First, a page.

Try Googling "Southern studies" and see what pops up. From the University of Virginia to Ole Miss, it seems that every school in Dixie has a curriculum devoted to the South -- its history, economy, culture, triumphs and grievances.
Now try Googling "Midwestern studies." Don't worry, it won't take long. A couple of societies exist to promote Midwestern literature. A college or two teach Native American history in the region. And that's all.
Think of it. So far as I've been able to find out, not one college or university in the entire Midwest teaches even one course on the Midwest. Almost every school has experts and majors in studies on China, Latin America, sub-Sahara Africa and other important parts of the world. But no school sees a mandate to teach its students about the history, politics, economics, demographics or culture of the region where many of those students will live, work and spend their lives.
No wonder the Midwest has trouble acting as a region. No one is even thinking about it as a region.
Until now. Monmouth College, a small liberal arts college in western Illinois, has just launched the first Midwest Studies Initiative. This program, both brave and obvious, should shame other Midwestern colleges and universities, big and small, to do the same.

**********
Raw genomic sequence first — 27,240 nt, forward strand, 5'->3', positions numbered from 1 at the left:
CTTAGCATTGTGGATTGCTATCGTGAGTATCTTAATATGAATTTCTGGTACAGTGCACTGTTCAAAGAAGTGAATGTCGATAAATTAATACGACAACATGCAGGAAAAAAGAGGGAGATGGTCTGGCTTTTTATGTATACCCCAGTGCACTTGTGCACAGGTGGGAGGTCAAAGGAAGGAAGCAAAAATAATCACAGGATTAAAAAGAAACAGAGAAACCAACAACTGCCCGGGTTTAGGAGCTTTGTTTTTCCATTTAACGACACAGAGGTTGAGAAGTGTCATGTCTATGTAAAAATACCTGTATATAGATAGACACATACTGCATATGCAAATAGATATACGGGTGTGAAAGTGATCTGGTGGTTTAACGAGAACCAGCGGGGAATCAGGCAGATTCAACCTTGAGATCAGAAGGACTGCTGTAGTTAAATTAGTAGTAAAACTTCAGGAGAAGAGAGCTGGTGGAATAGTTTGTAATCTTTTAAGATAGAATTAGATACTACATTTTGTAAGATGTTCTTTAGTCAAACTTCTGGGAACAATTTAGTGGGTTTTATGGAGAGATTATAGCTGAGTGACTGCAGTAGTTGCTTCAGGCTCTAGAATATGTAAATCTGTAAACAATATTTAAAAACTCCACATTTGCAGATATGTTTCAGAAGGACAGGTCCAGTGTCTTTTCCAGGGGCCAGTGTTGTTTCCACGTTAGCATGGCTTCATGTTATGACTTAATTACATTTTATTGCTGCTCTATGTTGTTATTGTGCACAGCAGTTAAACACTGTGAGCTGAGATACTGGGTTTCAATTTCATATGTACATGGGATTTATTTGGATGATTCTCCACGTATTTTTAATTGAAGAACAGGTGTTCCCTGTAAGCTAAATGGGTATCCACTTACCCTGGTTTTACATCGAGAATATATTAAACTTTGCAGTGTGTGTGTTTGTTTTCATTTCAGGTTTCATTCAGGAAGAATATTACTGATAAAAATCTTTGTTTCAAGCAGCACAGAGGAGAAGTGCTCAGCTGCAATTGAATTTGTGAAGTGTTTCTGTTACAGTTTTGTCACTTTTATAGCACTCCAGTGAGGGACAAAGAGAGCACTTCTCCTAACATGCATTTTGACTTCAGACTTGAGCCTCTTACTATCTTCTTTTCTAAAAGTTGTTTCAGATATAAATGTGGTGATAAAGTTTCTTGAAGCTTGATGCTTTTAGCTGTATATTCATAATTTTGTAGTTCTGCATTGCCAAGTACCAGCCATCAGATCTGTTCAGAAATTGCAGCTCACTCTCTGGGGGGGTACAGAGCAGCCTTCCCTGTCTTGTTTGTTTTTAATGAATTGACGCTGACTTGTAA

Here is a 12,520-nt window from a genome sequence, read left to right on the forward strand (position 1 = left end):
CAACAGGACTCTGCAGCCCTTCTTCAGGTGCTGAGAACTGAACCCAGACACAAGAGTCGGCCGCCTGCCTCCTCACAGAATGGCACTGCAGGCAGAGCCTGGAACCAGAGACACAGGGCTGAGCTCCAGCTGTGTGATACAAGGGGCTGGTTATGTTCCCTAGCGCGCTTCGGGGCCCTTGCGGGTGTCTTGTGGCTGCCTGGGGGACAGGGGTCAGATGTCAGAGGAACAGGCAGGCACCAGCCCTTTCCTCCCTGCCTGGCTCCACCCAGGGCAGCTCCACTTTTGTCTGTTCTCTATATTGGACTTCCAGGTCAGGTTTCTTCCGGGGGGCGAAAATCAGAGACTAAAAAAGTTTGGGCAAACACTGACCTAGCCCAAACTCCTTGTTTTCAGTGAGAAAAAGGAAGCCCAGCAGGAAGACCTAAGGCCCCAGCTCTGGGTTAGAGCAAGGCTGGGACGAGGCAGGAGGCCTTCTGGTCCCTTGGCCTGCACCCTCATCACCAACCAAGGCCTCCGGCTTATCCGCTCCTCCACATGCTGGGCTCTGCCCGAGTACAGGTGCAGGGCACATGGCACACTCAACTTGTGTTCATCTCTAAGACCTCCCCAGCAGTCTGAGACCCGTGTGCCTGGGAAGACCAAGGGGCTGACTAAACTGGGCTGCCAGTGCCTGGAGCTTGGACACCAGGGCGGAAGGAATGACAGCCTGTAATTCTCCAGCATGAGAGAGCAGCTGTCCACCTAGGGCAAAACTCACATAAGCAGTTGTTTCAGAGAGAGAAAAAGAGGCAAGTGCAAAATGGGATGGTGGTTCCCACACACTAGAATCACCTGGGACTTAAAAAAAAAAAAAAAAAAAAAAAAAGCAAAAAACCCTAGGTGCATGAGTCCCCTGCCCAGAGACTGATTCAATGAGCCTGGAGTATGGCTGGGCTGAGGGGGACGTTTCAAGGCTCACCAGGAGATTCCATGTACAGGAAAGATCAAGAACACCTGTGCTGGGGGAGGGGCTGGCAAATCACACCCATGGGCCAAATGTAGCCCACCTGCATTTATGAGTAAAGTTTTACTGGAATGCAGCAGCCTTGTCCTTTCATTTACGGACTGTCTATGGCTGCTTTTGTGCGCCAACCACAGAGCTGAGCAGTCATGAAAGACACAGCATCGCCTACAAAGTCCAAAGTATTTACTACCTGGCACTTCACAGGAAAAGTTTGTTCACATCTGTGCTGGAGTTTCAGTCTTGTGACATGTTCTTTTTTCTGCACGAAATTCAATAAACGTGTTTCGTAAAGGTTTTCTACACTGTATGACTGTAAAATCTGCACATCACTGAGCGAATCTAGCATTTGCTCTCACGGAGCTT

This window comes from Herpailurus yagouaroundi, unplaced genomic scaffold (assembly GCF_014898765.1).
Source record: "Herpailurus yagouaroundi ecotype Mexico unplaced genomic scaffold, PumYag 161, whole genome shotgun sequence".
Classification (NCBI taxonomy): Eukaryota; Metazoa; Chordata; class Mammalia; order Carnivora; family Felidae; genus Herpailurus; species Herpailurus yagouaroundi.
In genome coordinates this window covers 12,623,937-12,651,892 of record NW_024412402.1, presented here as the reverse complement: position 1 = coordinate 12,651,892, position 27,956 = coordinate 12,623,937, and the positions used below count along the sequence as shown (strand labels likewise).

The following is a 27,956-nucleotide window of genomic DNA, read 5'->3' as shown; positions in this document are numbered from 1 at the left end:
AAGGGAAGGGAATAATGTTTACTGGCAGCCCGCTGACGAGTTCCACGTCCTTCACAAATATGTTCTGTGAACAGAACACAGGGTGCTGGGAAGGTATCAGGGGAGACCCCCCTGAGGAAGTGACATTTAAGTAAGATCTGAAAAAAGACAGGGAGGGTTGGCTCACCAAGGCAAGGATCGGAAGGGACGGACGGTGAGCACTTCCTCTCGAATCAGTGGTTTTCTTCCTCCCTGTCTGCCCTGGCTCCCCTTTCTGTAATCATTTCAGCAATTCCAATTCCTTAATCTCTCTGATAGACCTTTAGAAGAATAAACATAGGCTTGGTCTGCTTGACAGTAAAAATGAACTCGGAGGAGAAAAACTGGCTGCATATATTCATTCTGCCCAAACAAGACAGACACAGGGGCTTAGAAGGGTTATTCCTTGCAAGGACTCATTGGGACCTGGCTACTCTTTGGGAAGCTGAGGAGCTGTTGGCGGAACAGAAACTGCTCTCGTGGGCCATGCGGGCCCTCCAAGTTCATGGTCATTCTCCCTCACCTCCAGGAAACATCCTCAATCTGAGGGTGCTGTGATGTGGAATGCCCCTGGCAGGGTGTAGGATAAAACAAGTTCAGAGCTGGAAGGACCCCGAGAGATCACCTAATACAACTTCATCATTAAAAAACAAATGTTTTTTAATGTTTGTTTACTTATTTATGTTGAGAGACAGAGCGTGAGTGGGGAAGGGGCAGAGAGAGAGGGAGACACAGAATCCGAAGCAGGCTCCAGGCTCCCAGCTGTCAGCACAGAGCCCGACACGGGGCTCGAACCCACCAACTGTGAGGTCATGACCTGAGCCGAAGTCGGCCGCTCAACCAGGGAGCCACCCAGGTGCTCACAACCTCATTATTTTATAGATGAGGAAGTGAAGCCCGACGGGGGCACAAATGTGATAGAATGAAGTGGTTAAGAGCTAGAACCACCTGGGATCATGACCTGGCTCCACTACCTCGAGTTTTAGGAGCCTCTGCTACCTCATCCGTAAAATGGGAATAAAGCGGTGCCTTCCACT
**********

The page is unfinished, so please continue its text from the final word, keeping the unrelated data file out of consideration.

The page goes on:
I'll come back to Monmouth in a moment. But let's talk a bit about the intellectual Gobi that passes for Midwestern studies now.
My book, Caught in the Middle, is probably the first book in at least 50 years for the general reader on the Midwest as a region. Apart from that, the Indiana University Press has published some excellent scholarly books on Midwestern history and economics, but nothing recently. The editor of some of those books, an Indiana history professor named James Madison, told me that generating interest in the region was "a lonely and tough battle." He himself teaches other subjects, as does Andrew Cayton, who teaches early American history at Miami University of Ohio and, apparently in his spare time, has penned some of the most thoughtful essays on the Midwest.
One of those essays -- entitled "The Anti-Region" -- tries to explain the problem. Unlike the South or New England, the Midwest lacks defined borders: does it include the Great Plains? The Upper Peninsula? Is it a geographical region, or a state of mind? Is it just the eight states of the upper Midwest, or something more sprawling -- "a mushy place," as Cayton says?
More to the point, he said, Midwesterners do not obsess about the Midwest, as Southerners do the South. Faulkner's characters stay in the South and wrestle daily with their Southerness. The heroes of Midwestern literature dream of escape, as George Willard dreamed of fleeing Winesburg, Ohio, or accept their lot, as Francesca does in The Bridges of Madison County. The Midwest lacks iconic events and places, like the Civil War or the OK Corral. Some scholarship exists on the individual states, but this only reinforces the balkanization of the Midwest and blocks our view of it as a region.
Cayton and two other editors recently published The American Midwest, a truly titanic (1,800 pages) encyclopedia on the Midwest, again put out by the invaluable Indiana University Press. But his two co-editors also were moonlighting from their day jobs teaching about medieval literature and Bangladesh.
"At no point in its history," writes Cayton, "have either (the Midwest's) residents or its critics developed a discourse of regionality. Which is, in the end, the major reason that Midwestern studies do not flourish."